The year ended with a lot of activity in the health and welfare benefits space, although much of that activity results in things continuing as they were for 2019.
2020 Federal Spending Bill
Congress passed the fiscal year 2020 spending bill (the “Spending Bill”) last week, and it was signed by the President on December 20, 2019. The Spending Bill contains several provisions affecting health and welfare benefit plans, with certain key items summarized below:
The Affordable Care Act’s (ACA) excise tax on high cost coverage (better known as the “Cadillac Tax”) was originally planned for 2018. It has been delayed twice – first to 2020 and again to 2022 – and will now never see the light of day. The Spending Bill permanently repeals the Cadillac Tax.
The Plot Thickens – A significant revenue raising mechanism under the ACA was the combination of the Cadillac Tax and the employer shared responsibility payments (ESRPs). As an employer’s Cadillac Tax liability [inevitably] increased, the employer would eventually find it less expensive to opt out of providing health coverage to its employees and pay an ESRP instead. With no Cadillac Tax to help drive employers toward the ESRPs, the ACA’s long-term funding has taken a significant hit.
Health Insurance Tax (HIT)
The ACA’s HIT requires fully insured medical, dental and vision plans to pay an annual fee, which is typically baked into the plan’s insurance premiums. The HIT has been suspended for roughly half the years it has been in effect. The Spending Bill repeals the HIT entirely as of January 1, 2021. The HIT is still in effect for 2020, mainly because the rates for 2020 were already approved by state departments of insurance and incorporated in 2020 insurance premiums. On average, the HIT has been responsible for an increase of 2.5 – 3% in premiums for the years it has been in effect. We believe premiums are unlikely to actually decrease with the HIT’s repeal, but the rate of premium increases should be reduced for 2021.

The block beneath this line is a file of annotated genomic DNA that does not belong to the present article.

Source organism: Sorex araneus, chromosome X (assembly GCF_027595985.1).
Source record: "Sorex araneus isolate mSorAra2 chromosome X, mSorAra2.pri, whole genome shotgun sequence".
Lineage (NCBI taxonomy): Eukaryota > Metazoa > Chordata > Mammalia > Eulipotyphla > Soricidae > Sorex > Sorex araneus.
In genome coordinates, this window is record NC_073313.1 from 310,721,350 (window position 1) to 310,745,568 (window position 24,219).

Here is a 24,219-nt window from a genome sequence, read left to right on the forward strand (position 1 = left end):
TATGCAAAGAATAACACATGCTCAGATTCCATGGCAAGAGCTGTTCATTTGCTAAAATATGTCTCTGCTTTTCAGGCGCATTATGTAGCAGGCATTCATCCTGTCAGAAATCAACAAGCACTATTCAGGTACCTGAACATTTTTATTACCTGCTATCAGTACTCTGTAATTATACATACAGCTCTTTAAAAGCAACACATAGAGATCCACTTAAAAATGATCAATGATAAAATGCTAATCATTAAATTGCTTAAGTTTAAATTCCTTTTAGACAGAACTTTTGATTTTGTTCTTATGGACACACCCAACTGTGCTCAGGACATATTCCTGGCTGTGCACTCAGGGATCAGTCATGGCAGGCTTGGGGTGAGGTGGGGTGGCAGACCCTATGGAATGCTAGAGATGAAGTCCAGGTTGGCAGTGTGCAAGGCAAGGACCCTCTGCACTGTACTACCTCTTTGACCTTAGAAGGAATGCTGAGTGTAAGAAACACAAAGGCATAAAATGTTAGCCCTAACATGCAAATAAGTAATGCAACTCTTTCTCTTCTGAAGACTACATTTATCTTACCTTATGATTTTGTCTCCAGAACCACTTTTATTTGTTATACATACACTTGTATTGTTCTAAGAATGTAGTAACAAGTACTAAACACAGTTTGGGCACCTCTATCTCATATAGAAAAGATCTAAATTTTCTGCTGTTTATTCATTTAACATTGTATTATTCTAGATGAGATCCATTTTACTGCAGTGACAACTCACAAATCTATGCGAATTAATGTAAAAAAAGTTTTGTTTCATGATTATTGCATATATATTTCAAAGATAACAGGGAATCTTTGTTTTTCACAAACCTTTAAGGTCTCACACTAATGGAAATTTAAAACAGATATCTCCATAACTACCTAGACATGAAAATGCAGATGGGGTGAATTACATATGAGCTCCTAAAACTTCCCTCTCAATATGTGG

Medical Device Tax
The ACA’s medical device tax is repealed as of January 1, 2020. This was a tax on the sale of certain medical devices by the manufacturer or importer of the device and resulted in modest increases to plan costs.
Qualified Transportation Fringe Benefit for Non-Profits
The 2017 Tax Cuts and Jobs Act required nonprofit companies to include the cost of qualified transportation benefits in their unrelated business income (UBTI). The Spending Bill repeals this requirement retroactively for amounts paid or incurred after December 31, 2017.
Note: We provided an overview of the status of qualified transportation fringe benefit plans earlier this year. It remains current minus the references to UBTI for nonprofits.
Patient-Centered Outcomes Research Institute (PCORI) Fee
This fee on fully insured and self-insured health coverage is due annually on July 31st and is calculated by multiplying the average number of covered lives for the policy year by an indexed dollar amount. The PCORI fee was scheduled to end in 2019 (2020 for many non-calendar year plans). In a surprise move, the Spending Bill extends the PCORI fee to 2029 (2030 for many non-calendar year plans).
Fifth Circuit Ruling in Texas v. U.S.
Also in December, the 5th Circuit Court of Appeals agreed that the ACA’s individual mandate is unconstitutional without a corresponding tax penalty. However, the 5th Circuit remanded the case back to the District Court to provide additional analysis on whether this provision is severable from the ACA without declaring the entire ACA unconstitutional. If the lower courts strike down the entire ACA, we are confident the U.S. Supreme Court will hear the case. This may not occur before 2021, since the case will first need to work its way back through the District Court and 5th Circuit. If these lower courts determine the individual mandate can be severed from the rest of the ACA, the Supreme Court may decline to hear the case which preserves the current status quo.
Remember: Although the Trump Administration has appointed two new justices, the five Supreme Court justices that initially saved the ACA in 2012 are still on the bench.
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